The worsening effects of climate change are compounding the historical loss of British Columbia’s old-growth forests, says the co-author of a new paper that shows decades of logging on the province’s Central Coast targeted the highest-value forests first.
“History tells us that we have really depleted these high-value elements of the landscape and that we can’t keep going,” said Ken Lertzman, professor emeritus at Simon Fraser University’s school of resource and environmental management.
“At the same time, [forests] have never been under greater threat from natural disturbances that are driven by a changing climate.”
Some forests have been set aside for logging because of their ecological and cultural value, only to be scorched by increasingly severe wildfires, he added.
That’s the reality today’s policy-making must reflect when it comes to determining how B.C.’s forests will be valued and used in years to come, Lertzman said.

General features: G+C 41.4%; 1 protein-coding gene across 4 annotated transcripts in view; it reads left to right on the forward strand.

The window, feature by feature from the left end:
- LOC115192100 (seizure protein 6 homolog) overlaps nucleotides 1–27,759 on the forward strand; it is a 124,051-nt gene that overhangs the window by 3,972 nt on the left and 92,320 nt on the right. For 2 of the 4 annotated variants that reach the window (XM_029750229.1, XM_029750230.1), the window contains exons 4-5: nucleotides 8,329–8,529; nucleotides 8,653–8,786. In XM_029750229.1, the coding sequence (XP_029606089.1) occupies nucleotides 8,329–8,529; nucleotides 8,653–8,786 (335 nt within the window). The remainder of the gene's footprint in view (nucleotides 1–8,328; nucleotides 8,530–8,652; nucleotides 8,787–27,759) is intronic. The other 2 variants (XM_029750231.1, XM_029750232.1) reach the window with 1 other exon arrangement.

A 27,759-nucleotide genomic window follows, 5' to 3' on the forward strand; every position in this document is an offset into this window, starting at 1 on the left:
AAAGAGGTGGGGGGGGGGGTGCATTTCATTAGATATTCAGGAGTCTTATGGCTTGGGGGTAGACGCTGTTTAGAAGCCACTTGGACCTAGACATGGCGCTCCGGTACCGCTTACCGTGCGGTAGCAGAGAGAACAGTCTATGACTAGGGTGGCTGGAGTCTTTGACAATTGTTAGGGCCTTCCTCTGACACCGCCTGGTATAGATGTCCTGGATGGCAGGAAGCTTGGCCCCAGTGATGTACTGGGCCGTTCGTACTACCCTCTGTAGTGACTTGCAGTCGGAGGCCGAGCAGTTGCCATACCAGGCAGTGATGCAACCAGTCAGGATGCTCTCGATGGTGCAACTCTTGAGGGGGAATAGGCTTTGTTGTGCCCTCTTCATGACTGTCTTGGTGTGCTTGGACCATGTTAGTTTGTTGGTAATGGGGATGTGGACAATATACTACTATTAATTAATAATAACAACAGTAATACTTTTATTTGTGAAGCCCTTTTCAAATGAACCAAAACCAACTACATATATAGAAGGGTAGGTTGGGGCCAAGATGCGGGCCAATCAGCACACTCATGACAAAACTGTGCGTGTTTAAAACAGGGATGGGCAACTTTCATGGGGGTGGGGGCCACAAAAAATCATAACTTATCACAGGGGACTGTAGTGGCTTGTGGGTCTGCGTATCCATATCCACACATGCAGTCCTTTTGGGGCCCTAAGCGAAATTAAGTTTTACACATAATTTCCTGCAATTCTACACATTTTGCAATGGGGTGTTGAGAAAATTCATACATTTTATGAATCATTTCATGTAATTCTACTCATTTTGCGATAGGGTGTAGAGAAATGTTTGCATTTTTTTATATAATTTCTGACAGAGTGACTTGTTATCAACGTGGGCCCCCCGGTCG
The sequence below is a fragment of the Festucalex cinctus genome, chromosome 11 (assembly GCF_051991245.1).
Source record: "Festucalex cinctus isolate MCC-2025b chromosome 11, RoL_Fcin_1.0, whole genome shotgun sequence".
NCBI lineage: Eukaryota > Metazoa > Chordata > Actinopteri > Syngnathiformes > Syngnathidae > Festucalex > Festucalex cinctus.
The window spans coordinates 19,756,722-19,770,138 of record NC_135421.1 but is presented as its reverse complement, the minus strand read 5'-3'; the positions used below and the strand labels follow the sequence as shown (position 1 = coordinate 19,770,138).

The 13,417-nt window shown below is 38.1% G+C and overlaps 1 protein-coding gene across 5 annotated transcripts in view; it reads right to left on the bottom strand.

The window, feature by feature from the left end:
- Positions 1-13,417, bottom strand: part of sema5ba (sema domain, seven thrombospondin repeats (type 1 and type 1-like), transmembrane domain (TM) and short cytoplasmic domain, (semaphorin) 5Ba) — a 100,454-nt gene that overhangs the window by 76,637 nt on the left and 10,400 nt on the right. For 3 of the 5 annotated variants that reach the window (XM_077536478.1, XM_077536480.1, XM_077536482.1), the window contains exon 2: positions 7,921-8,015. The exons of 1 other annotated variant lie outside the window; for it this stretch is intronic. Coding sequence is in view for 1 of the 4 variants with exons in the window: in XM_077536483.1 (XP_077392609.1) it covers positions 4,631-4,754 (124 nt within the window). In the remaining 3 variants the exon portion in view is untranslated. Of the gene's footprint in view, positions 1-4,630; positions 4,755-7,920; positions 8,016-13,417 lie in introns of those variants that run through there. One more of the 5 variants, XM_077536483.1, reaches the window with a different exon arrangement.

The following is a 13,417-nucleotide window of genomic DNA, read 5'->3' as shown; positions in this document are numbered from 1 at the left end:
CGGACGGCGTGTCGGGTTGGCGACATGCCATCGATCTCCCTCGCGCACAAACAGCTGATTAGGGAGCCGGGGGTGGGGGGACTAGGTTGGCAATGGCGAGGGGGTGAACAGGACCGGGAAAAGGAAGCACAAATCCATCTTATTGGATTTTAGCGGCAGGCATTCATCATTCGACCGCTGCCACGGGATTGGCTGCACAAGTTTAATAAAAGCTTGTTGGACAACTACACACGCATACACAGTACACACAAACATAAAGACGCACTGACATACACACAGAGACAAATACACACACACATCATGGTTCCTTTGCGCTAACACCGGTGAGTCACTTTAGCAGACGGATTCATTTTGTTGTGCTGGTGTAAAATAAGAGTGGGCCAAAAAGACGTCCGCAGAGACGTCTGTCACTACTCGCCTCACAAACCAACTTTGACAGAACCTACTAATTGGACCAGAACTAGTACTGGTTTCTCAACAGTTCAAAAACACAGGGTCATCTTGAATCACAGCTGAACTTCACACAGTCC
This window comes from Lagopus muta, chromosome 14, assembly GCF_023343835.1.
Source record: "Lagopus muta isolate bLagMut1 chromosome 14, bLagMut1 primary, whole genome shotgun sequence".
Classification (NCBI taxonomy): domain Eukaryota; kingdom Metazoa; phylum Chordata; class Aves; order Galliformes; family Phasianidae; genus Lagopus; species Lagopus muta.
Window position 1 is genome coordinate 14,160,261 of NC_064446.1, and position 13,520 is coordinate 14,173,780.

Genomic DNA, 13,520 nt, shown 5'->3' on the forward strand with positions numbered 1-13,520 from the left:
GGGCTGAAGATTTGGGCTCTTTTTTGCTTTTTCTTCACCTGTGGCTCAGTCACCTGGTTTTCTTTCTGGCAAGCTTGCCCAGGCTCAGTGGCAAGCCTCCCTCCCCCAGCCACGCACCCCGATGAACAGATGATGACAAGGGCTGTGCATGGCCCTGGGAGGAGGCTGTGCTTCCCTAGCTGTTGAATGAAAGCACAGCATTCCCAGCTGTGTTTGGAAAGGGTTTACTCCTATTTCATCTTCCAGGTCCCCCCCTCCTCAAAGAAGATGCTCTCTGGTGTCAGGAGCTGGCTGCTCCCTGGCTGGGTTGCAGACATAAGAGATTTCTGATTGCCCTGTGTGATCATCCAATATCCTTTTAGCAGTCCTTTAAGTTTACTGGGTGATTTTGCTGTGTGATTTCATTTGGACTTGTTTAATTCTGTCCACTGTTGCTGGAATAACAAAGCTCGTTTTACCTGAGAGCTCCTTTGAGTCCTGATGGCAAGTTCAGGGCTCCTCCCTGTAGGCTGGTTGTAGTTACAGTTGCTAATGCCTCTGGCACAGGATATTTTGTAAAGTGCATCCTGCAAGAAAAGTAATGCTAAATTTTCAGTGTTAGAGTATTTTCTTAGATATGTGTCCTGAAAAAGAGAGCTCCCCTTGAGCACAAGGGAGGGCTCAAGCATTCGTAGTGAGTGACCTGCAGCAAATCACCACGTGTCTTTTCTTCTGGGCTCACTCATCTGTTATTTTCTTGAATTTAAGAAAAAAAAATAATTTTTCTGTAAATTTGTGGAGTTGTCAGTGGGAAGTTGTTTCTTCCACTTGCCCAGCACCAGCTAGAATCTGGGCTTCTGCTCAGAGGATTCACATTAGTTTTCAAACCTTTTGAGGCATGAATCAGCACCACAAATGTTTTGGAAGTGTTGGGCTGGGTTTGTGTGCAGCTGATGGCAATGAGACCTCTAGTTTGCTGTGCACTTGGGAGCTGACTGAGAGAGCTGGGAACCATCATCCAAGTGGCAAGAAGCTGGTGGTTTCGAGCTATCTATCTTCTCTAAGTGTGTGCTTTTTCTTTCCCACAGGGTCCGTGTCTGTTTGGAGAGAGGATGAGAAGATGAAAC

Vital old growth first to be cut
The paper published Monday in the peer-reviewed journal Proceedings of the National Academy of Sciences examined more than 150 years of logging across 8,550 square kilometres of forests around Bella Bella on B.C.’s Central Coast.
Of nearly 570 square kilometres logged in the area between 1860 and 2016, 87 per cent of that logging took place in old-growth forests starting in 1970, it shows.
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